A person, pictured here, donating blood. Blood shortages occur often in the U.S.
AP Photo/Mel Evans
The US is once again experiencing a shortage of blood, a difficult commodity to ship because it is perishable and time-sensitive. Here's how game theory could help solve the problem.
Economics has led to an explosion in three point shooting in the NBA.
Why are NBA players taking more three pointers, baseball pitchers throwing slower, and soccer player salaries skyrocketing? It all comes down to the economics of sport.
The clock is ticking on Brexit negotiations.
A 'no deal is a good deal' strategy needs to be carefully executed.
How do people make complex decisions?
Watching how people play a game against a computer opponent can help identify how humans use – or don't use – game theory principles to make decisions.
Deleon Gambel, 14, fights the current from the overflow of Buffalo Bayou as he makes his way through floodwaters from Tropical Storm Harvey while checking on neighbors in his apartment complex in Houston, Sunday, Aug. 27, 2017.
AP Photo/LM Otero
The number of natural disasters around the world has doubled since 1980, raising serious questions about how to respond. Here's how game theory could help.
Put a lamb on an island of lions and they'll eat it – or will they?
Janet Yellen says another financial crisis is unlikely in our lifetimes.
AAP/ Jim Lo
Why does the Chair of the Federal Reserve believe there won't be another financial crisis in our lifetimes?
When it comes to difficult negotiations, weakness is strength and strength weakness.
An unverified photo of the ballistic rocket test-fired on May 30 released by North Korea’s Korean Central News Agency.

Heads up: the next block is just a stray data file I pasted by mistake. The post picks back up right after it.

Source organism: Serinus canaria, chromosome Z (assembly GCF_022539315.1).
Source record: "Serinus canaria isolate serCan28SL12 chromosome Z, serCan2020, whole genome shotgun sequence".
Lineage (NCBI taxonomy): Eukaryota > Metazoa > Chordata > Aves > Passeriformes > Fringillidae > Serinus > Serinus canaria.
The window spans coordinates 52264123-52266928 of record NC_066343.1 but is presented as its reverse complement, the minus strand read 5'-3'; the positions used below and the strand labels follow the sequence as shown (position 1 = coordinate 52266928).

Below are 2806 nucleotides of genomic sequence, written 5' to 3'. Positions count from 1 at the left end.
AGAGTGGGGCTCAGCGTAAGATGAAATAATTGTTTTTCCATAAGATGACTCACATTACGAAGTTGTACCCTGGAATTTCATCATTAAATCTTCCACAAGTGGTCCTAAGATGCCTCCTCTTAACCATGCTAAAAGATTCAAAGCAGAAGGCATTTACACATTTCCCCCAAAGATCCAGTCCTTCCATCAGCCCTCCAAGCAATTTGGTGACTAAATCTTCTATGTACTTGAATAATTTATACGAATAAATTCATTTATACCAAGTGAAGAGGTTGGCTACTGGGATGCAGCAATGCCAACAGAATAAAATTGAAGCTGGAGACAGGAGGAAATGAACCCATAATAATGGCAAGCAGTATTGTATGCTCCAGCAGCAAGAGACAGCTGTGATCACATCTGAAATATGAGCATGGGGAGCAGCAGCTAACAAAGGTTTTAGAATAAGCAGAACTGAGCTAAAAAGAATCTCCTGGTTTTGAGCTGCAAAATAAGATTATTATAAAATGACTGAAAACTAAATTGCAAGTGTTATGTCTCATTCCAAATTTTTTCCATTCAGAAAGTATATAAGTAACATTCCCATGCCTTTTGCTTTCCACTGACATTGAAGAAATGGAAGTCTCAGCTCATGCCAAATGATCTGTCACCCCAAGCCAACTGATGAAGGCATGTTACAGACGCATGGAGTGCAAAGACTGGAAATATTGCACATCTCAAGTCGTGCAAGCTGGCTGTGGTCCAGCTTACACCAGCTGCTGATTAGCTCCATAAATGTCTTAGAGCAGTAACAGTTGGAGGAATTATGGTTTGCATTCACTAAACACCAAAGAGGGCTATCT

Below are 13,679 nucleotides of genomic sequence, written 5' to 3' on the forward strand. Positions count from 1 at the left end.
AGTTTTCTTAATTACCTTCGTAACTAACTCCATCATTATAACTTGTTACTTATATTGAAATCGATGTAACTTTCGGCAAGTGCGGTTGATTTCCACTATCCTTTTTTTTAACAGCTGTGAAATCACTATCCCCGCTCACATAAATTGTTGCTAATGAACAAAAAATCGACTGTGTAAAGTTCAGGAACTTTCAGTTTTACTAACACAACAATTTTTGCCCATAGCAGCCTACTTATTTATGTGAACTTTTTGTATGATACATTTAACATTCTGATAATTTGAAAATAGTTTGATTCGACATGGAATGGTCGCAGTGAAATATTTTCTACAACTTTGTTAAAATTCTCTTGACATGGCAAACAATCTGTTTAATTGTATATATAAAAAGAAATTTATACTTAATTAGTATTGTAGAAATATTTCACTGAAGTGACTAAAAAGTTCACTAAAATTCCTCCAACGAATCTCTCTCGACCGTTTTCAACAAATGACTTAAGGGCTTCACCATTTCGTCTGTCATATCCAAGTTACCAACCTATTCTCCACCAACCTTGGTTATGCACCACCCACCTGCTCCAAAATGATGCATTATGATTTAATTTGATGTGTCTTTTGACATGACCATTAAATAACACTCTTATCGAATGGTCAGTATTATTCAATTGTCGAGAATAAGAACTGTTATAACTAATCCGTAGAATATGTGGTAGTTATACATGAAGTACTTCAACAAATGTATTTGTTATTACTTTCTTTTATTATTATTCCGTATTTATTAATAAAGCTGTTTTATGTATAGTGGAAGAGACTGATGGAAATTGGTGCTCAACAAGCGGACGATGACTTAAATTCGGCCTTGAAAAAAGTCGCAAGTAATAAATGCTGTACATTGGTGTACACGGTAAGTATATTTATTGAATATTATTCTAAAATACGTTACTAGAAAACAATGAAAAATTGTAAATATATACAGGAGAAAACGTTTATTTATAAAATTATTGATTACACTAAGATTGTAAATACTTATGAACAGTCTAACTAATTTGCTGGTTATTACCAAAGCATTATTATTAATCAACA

KCNA via Reuters
Game theory applies to conflict and cooperation within competitive situations.
In this month's episode of The Anthill, we are playing games – computer games, grammar games and real life games, too.
Five principles of bargaining to help you understand what's going on in the Brexit negotiations.
Can an algorithm explain itself?
Robot decision via shutterstock.com
A European Union law will require human-understandable explanations for algorithms' decisions. A team of researchers has found a way to provide that, even for complex calculations.
Wes Mountain/The Conversation
The Conversation asked eight authors from across its sections to tell us about their favourite podcasts – and why you should tune in.
Going round in circles can actually make your journey more efficient.
Why are drugs so pricey?
Spilled pills via www.shutterstock.com
Trump has vowed to use new bidding procedures to curb the soaring cost of new drugs. There's a better solution, however, that doesn't risk also curbing the development of lifesaving treatments.
Renowned economist Thomas Schelling celebrates winning the 2005 Nobel Prize in Economics.
Nobel Prize winner Thomas Schelling will be recognised for his little-known comments that sparked behavioural economics.
Fighting it out.
Stefan Rousseau / PA Wire
Britain will continue negotiating the terms of its relationship with Europe, whatever the outcome of its referendum.
Are the odds in favor of big computer-assisted bettors?
USA Today Sports/Reuters/
Are regular bettors and the house helped or hurt when deep-pocketed, high-volume computer-assisted bettors are wagering? Mathematicians used game theory to model this new wrinkle in parimutuel betting.
Standing up for what’s right can come with a cost to the individual – but also a benefit.
It helps society function when people punish selfish acts, even at a personal cost. A new theory suggests third-party punishment also confers some benefits on the punisher.
The Prisoner's Dilemma suggests that in the long run it's a better strategy to give generously.